The Coen brothers are geniuses. Their latest effort, The Ballad of Buster Scruggs, is an anthology of tales set in the Old West that is violent, funny, even profound. It gripped me from the first frame. Peter Travers of Rolling Stone says, “The gallows humor of their fatalistic Ballad allows the filmmakers to do what they do best: laugh in the face of death.”
It is cold laughter, indeed! There are three segments that filled my veins with ice. One of them is “Meal Ticket,” the story of a freak show huckster (Liam Neeson) who sets up his wagon in frontier towns. His attraction is a limbless orator, the “Wingless Thrush.” Neeson props the young man’s torso on a chair, where he proceeds to recite passages that include Shelley’s Ozymandias, the Declaration of Independence, and the Gettysburg Address. It is haunting to hear his eloquence, to watch his rouged cheeks and expressive eyes in the flickering gaslight. It is even more vexing to witness his abject dependence on his handler, a drunk whose only motive is profit. Eventually, the crowds thin. What happens next is not only tragic, but entirely believable.
Why did this affect me so deeply? Partly because I have a son whose disability may be different (intellectual), but who could have been born in a crueler era. The fight for “handicapped” civil rights has been long and tortuous. I recently read The Story of Intellectual Disability: An Evaluation of Meaning, Understanding, and Public Perspective, by Michael L. Wehmeyer. With penetrating scholarship and a journalist’s ear for storytelling, Wehmeyer chronicles how intellectually disabled people have been treated throughout history, including:
- The practice of infanticide, even in “enlightened Athens,” where “defective” children were left in jars near temples in case someone took pity and adopted them.
- The demeaning theories of both scientists and theologians, who regarded these “idiots, morons, and imbeciles” as part animal or part demon.
- Nazi concentration camps for flawed children who were ripped from their families, gassed, then incinerated.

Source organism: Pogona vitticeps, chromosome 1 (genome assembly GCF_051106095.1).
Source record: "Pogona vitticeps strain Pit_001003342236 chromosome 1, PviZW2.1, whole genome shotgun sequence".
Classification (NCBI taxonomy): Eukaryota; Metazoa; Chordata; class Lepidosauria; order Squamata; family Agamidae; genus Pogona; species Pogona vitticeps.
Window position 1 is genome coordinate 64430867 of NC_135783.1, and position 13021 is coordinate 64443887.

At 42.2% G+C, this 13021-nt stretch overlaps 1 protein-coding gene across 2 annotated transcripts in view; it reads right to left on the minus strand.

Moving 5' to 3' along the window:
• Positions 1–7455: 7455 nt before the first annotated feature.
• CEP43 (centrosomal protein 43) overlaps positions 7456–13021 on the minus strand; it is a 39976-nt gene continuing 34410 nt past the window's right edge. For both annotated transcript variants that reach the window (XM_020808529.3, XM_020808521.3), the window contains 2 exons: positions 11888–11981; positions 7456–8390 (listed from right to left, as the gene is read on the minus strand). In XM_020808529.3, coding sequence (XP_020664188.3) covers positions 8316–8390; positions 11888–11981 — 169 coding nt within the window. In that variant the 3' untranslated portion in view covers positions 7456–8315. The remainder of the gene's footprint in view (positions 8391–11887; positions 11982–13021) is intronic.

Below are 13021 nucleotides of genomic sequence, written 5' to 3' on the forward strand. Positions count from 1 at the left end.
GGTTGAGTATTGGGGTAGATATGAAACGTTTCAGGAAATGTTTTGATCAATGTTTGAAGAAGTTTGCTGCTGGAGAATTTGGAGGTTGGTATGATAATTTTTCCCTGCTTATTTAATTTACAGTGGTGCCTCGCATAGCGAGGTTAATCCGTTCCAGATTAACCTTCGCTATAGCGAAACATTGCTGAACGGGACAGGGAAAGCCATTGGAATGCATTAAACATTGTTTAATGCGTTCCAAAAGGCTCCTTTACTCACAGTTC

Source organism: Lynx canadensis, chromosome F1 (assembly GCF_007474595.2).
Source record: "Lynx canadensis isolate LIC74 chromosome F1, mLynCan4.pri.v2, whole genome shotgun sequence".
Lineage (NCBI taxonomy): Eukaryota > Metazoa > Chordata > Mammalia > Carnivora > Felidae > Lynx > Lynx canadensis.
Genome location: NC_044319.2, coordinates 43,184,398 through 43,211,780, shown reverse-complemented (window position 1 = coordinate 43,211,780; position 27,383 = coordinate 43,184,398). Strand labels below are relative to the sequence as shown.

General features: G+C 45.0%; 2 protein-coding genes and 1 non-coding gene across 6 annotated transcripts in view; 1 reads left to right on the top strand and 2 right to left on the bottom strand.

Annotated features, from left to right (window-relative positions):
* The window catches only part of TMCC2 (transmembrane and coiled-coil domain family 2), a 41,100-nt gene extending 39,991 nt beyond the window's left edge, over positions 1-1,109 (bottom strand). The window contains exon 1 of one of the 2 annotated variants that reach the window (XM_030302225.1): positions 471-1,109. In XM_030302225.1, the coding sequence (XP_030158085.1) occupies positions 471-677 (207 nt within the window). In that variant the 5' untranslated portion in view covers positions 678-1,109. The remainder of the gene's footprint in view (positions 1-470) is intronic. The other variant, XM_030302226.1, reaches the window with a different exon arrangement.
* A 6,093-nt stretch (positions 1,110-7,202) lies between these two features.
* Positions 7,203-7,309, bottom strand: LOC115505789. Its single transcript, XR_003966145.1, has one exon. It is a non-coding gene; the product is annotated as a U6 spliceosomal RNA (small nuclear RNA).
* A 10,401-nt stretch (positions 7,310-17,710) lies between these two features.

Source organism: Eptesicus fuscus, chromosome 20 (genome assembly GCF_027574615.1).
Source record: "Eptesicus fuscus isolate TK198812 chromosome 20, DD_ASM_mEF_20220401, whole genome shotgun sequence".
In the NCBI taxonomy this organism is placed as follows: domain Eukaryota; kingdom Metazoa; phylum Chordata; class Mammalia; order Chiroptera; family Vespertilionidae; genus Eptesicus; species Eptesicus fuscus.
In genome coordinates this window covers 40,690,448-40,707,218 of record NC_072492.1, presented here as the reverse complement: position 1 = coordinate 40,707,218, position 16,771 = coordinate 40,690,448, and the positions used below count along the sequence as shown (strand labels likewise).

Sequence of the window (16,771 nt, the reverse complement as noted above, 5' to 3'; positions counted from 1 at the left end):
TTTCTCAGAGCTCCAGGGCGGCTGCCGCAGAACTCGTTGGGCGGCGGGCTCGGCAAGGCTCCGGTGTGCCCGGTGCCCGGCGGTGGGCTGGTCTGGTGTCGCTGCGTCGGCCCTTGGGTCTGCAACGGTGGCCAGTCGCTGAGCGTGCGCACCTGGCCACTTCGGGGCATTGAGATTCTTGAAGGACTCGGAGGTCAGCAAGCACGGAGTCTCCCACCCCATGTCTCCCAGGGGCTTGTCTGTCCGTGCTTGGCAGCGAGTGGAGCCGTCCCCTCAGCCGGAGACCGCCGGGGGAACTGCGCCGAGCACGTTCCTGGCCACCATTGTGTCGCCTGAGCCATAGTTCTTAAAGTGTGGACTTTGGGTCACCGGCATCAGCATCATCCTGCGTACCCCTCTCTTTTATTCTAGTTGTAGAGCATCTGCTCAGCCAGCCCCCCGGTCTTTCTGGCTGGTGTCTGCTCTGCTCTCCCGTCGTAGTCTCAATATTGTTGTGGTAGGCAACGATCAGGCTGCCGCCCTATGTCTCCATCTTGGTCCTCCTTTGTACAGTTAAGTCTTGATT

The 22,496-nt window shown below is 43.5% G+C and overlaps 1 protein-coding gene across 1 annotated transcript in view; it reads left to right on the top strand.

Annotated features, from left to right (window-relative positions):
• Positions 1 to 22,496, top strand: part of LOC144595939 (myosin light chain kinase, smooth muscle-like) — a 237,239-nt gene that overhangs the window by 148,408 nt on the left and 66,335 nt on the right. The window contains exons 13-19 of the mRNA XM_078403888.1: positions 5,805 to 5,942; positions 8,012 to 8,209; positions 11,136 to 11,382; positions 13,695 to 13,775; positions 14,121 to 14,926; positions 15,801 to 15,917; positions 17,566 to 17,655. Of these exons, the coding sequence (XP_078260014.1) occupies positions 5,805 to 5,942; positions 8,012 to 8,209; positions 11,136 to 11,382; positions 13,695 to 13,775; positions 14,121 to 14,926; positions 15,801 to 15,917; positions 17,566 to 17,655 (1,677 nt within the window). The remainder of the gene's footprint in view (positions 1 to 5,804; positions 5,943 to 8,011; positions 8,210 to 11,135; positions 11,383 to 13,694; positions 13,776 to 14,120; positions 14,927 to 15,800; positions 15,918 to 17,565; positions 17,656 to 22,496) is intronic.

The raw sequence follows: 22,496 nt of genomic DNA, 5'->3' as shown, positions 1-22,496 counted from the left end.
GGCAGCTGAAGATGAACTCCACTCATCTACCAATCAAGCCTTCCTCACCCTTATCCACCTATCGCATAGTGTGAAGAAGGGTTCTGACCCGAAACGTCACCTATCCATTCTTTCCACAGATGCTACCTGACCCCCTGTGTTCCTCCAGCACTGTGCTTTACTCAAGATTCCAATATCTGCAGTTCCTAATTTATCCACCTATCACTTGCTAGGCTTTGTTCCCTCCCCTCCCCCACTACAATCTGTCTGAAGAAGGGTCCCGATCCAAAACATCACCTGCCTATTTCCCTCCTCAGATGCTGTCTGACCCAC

- Mass incarceration and virtual slavery in “institutions for the feeble-minded.”
- Forced sterilization as a standard practice in many parts of the U.S. until the 1970s.
- Substandard education and crippling segregation.
Wehmeyer also highlights individuals who championed the cause of dignity for themselves and others.
One of them is Frederick Boyce. In 1942, at age seven, Boyce was confined to the Fernald State School in Waltham, Massachusetts, an institution for “idiots.” He was given mandatory labor, received scant education, and was housed in a dilapidated dormitory ruled by a harsh attendant. Because he was well-behaved, he and a few other boys were invited to join the Science Club, where Quaker Oats and MIT researchers secretly served radioactive oatmeal as part of a study on calcium absorption.
Even with those atrocities, the worst, according to Boyce, was the indignity of being labeled a “moron,” a term that stuck with him as he struggled to find employment after discharge. Finally, he began working at carnivals and fairs, operating games of chance. He bought his own booth and traveled the amusement circuit all his life.
In 2004, Boyce and six other Fernald alumni petitioned Massachusetts Governor, Mitt Romney, to expunge the word moron from their records. They also wanted a formal apology.
In May of 2005, at the age of 63, Boyce received a letter from the Massachusetts Department of Mental Retardation stating that he “was not mentally retarded.”
He died of colon cancer three days later.